Town of Freeport
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September 15, 2017

Tick Bite Recommendations

As the summer approaches, Maine CDC is answering many questions about what to do after a tick bite. Through Maine CDC’s syndromic surveillance system it is apparent that emergency rooms are seeing a dramatic increase in visits for suspected tick exposures as well. The purpose of this HAN is to serve as a reference for providers to use when making recommendations to their patients after a known tick exposure.

What to do after a tick bite:
1. Remove the tick as promptly as possible. Tweezers or tick spoons are the preferred method to remove ticks quickly and safely. If there are mouthparts still left in the skin after removal, it is not necessary to dig them out. If the tick is no longer attached there is not a risk of transmission of a vectorborne disease. The area around the bite should be cleaned with antiseptic.
2. Identify the tick if possible. Dog ticks in Maine are not known to carry disease and are therefore a nuisance but not a public health risk. The University of Maine Cooperative Extension offers a free tick identification service.
3. Encourage the patient to monitor for symptoms for 30 days after a deer tick bite.

When to consider prophylaxis: Maine CDC does not generally recommend antimicrobial prophylaxis for the prevention of Lyme disease after a recognized tick bite, as:  Prophylaxis is not 100% effective and may give people a false sense of security  There is some concern that prophylaxis may simply delay the onset of symptoms  Prophylaxis is not effective against all tickborne diseases However, in areas that are highly endemic for Lyme disease, a single dose of doxycycline may be offered to adult patients (200 mg) who are not pregnant and to children older than 8 years of age (4 mg/kg up to a maximum dose of 200 mg) when all of the following circumstances exist:  The tick is identified as an engorged deer tick and was attached for at least 24 hours  The patient resides in an area where the prevalence of Lyme disease in ticks is greater than 20% o All areas south of Bangor are considered to have prevalence greater than 20%. There is little data for areas north of Bangor.  Prophylaxis can be started within 72 hours of tick removal  There are no contraindications to doxycycline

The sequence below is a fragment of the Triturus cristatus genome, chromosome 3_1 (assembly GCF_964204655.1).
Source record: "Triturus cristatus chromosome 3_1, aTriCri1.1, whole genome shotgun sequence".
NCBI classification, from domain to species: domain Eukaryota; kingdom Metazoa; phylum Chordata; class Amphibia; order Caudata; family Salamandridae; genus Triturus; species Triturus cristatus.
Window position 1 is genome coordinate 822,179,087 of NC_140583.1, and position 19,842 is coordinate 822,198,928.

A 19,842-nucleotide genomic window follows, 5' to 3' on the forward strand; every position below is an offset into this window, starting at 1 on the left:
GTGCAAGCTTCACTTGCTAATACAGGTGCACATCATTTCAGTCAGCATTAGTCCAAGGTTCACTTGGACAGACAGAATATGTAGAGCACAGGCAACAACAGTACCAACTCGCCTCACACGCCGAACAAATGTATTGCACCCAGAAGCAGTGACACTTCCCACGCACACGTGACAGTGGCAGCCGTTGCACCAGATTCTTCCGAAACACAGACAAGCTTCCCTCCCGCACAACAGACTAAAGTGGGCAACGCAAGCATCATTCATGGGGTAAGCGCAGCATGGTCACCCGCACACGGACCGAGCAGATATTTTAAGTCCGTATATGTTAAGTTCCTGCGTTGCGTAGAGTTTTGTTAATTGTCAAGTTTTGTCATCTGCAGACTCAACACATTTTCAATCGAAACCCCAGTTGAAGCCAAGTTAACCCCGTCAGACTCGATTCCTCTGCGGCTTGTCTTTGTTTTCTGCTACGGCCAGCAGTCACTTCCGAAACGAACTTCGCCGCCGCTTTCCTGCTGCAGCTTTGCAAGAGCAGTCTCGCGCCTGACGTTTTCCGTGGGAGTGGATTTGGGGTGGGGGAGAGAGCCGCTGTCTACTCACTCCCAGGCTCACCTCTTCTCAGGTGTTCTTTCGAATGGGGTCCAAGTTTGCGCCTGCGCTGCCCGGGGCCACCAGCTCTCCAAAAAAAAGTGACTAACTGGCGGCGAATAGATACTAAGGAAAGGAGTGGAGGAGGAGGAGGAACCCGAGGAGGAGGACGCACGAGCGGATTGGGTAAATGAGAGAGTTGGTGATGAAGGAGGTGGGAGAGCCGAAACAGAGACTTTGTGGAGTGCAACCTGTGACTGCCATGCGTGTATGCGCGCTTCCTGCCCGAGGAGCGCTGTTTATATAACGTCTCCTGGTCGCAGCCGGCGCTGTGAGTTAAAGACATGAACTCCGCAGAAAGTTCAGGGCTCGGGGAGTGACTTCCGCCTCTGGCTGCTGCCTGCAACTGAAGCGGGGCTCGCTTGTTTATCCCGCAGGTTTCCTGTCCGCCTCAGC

There is no evidence that shows a single prophylactic dose of doxycycline is effective in preventing anaplasmosis. Doxycycline will not prevent babesiosis or Powassan as they are not bacterial illnesses.
Even if prophylaxis is given, the patient should be advised to watch for symptoms for 30 days as it may not be 100% effective in preventing Lyme and will not prevent other tickborne diseases.

Maine Center for Disease Control and Prevention
2017PHADV009 – Tick Bite Recommendations 3
Symptomatic individuals may be offered treatment. Current treatment guidelines for Anaplasmosis, Babesiosis, and Lyme are available at
Anaplasmosis can be a serious illness and even fatal if not treated correctly. Diagnosis of anaplasmosis should be made based on clinical signs and symptoms and can later be confirmed using laboratory tests. Treatment should never be delayed pending the receipt of lab test results.
There is no treatment for Powassan, only supportive care.

Tickborne diseases are reportable in Maine. All positive laboratory reports and erythema rashes should be reported by phone to the 24/7 disease reporting and consultation line at 1-800-821-5821 or by fax to 1-800-293-7534.

Additional information:
 Tick and tickborne disease information is available on Maine CDC’s website
 Tick identification is available free of charge through the University of Maine Cooperative Extension
 Disease consultation and reporting available through Maine CDC at 1-800-821-5821